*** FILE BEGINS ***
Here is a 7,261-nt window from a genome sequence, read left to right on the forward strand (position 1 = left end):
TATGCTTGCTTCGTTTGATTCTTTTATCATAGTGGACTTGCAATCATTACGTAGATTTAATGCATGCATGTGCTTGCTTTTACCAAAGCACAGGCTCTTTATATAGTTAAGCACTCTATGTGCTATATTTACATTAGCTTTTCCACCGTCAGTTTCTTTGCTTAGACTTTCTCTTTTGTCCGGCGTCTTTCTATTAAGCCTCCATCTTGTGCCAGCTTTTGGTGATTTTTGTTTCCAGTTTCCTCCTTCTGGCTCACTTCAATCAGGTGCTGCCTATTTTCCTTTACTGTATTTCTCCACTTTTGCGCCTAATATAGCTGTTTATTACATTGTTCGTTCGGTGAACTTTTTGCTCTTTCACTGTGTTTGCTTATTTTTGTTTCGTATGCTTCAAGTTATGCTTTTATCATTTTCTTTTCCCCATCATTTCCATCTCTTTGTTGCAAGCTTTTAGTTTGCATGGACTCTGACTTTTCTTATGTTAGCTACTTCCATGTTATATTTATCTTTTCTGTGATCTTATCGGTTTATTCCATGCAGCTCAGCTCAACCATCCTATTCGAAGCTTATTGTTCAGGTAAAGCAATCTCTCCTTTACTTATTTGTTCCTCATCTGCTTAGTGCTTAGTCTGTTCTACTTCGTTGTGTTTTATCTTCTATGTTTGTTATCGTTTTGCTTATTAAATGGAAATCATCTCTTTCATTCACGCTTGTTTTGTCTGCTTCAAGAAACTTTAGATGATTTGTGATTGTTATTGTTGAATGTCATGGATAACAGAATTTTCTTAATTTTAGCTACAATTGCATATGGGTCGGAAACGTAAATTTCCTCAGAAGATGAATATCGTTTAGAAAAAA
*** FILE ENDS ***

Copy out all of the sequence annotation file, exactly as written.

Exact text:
Here is a 7,261-nt window from a genome sequence, read left to right on the forward strand (position 1 = left end):
TATGCTTGCTTCGTTTGATTCTTTTATCATAGTGGACTTGCAATCATTACGTAGATTTAATGCATGCATGTGCTTGCTTTTACCAAAGCACAGGCTCTTTATATAGTTAAGCACTCTATGTGCTATATTTACATTAGCTTTTCCACCGTCAGTTTCTTTGCTTAGACTTTCTCTTTTGTCCGGCGTCTTTCTATTAAGCCTCCATCTTGTGCCAGCTTTTGGTGATTTTTGTTTCCAGTTTCCTCCTTCTGGCTCACTTCAATCAGGTGCTGCCTATTTTCCTTTACTGTATTTCTCCACTTTTGCGCCTAATATAGCTGTTTATTACATTGTTCGTTCGGTGAACTTTTTGCTCTTTCACTGTGTTTGCTTATTTTTGTTTCGTATGCTTCAAGTTATGCTTTTATCATTTTCTTTTCCCCATCATTTCCATCTCTTTGTTGCAAGCTTTTAGTTTGCATGGACTCTGACTTTTCTTATGTTAGCTACTTCCATGTTATATTTATCTTTTCTGTGATCTTATCGGTTTATTCCATGCAGCTCAGCTCAACCATCCTATTCGAAGCTTATTGTTCAGGTAAAGCAATCTCTCCTTTACTTATTTGTTCCTCATCTGCTTAGTGCTTAGTCTGTTCTACTTCGTTGTGTTTTATCTTCTATGTTTGTTATCGTTTTGCTTATTAAATGGAAATCATCTCTTTCATTCACGCTTGTTTTGTCTGCTTCAAGAAACTTTAGATGATTTGTGATTGTTATTGTTGAATGTCATGGATAACAGAATTTTCTTAATTTTAGCTACAATTGCATATGGGTCGGAAACGTAAATTTCCTCAGAAGATGAATATCGTTTAGAAAAAA